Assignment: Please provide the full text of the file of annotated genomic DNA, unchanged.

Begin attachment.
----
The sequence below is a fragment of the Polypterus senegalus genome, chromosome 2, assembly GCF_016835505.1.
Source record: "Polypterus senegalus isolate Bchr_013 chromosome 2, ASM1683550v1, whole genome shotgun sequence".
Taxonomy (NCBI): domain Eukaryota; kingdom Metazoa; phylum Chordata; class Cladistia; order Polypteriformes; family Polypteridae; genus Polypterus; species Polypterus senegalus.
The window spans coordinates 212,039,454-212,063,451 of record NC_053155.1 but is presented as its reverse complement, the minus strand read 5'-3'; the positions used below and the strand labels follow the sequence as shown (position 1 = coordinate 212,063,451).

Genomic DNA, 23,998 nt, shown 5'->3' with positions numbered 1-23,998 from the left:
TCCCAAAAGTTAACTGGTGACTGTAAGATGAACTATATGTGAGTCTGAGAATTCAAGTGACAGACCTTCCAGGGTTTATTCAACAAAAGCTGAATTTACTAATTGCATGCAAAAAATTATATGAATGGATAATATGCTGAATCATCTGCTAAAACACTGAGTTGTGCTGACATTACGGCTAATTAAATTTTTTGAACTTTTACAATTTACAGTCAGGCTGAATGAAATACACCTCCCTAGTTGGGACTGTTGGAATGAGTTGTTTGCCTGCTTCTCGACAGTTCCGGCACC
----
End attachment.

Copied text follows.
The sequence below is a fragment of the Polypterus senegalus genome, chromosome 2, assembly GCF_016835505.1.
Source record: "Polypterus senegalus isolate Bchr_013 chromosome 2, ASM1683550v1, whole genome shotgun sequence".
Taxonomy (NCBI): domain Eukaryota; kingdom Metazoa; phylum Chordata; class Cladistia; order Polypteriformes; family Polypteridae; genus Polypterus; species Polypterus senegalus.
The window spans coordinates 212,039,454-212,063,451 of record NC_053155.1 but is presented as its reverse complement, the minus strand read 5'-3'; the positions used below and the strand labels follow the sequence as shown (position 1 = coordinate 212,063,451).

Genomic DNA, 23,998 nt, shown 5'->3' with positions numbered 1-23,998 from the left:
TCCCAAAAGTTAACTGGTGACTGTAAGATGAACTATATGTGAGTCTGAGAATTCAAGTGACAGACCTTCCAGGGTTTATTCAACAAAAGCTGAATTTACTAATTGCATGCAAAAAATTATATGAATGGATAATATGCTGAATCATCTGCTAAAACACTGAGTTGTGCTGACATTACGGCTAATTAAATTTTTTGAACTTTTACAATTTACAGTCAGGCTGAATGAAATACACCTCCCTAGTTGGGACTGTTGGAATGAGTTGTTTGCCTGCTTCTCGACAGTTCCGGCACC